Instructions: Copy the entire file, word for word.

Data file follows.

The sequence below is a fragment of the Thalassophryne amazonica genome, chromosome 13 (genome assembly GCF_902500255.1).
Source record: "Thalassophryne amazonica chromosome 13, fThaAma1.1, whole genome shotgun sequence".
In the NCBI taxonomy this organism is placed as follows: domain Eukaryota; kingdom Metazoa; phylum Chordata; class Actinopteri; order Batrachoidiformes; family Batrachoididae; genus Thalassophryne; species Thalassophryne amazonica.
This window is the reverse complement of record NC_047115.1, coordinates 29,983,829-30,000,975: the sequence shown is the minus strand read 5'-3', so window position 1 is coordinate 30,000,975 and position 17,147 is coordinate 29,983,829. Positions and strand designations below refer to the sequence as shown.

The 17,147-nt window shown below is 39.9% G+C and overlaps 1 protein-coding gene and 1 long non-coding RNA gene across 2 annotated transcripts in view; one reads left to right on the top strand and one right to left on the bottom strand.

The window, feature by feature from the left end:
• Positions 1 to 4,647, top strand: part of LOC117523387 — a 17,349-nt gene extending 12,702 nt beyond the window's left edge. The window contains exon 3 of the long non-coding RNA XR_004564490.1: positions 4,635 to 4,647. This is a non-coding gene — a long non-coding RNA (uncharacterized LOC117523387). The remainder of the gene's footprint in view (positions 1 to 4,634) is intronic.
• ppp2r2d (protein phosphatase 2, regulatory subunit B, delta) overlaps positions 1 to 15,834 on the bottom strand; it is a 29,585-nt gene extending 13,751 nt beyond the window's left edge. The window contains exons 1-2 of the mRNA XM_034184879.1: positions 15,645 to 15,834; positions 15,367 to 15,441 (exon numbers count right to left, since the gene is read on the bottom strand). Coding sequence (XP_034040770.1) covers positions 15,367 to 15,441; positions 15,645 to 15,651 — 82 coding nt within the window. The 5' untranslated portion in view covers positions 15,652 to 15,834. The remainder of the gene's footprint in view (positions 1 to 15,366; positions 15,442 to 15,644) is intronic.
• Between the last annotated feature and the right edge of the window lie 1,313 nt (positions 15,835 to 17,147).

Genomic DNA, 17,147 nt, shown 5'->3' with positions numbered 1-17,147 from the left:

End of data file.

The sequence below is a fragment of the Thalassophryne amazonica genome, chromosome 13 (genome assembly GCF_902500255.1).
Source record: "Thalassophryne amazonica chromosome 13, fThaAma1.1, whole genome shotgun sequence".
In the NCBI taxonomy this organism is placed as follows: domain Eukaryota; kingdom Metazoa; phylum Chordata; class Actinopteri; order Batrachoidiformes; family Batrachoididae; genus Thalassophryne; species Thalassophryne amazonica.
This window is the reverse complement of record NC_047115.1, coordinates 29,983,829-30,000,975: the sequence shown is the minus strand read 5'-3', so window position 1 is coordinate 30,000,975 and position 17,147 is coordinate 29,983,829. Positions and strand designations below refer to the sequence as shown.

The 17,147-nt window shown below is 39.9% G+C and overlaps 1 protein-coding gene and 1 long non-coding RNA gene across 2 annotated transcripts in view; one reads left to right on the top strand and one right to left on the bottom strand.

The window, feature by feature from the left end:
• Positions 1 to 4,647, top strand: part of LOC117523387 — a 17,349-nt gene extending 12,702 nt beyond the window's left edge. The window contains exon 3 of the long non-coding RNA XR_004564490.1: positions 4,635 to 4,647. This is a non-coding gene — a long non-coding RNA (uncharacterized LOC117523387). The remainder of the gene's footprint in view (positions 1 to 4,634) is intronic.
• ppp2r2d (protein phosphatase 2, regulatory subunit B, delta) overlaps positions 1 to 15,834 on the bottom strand; it is a 29,585-nt gene extending 13,751 nt beyond the window's left edge. The window contains exons 1-2 of the mRNA XM_034184879.1: positions 15,645 to 15,834; positions 15,367 to 15,441 (exon numbers count right to left, since the gene is read on the bottom strand). Coding sequence (XP_034040770.1) covers positions 15,367 to 15,441; positions 15,645 to 15,651 — 82 coding nt within the window. The 5' untranslated portion in view covers positions 15,652 to 15,834. The remainder of the gene's footprint in view (positions 1 to 15,366; positions 15,442 to 15,644) is intronic.
• Between the last annotated feature and the right edge of the window lie 1,313 nt (positions 15,835 to 17,147).

Genomic DNA, 17,147 nt, shown 5'->3' with positions numbered 1-17,147 from the left: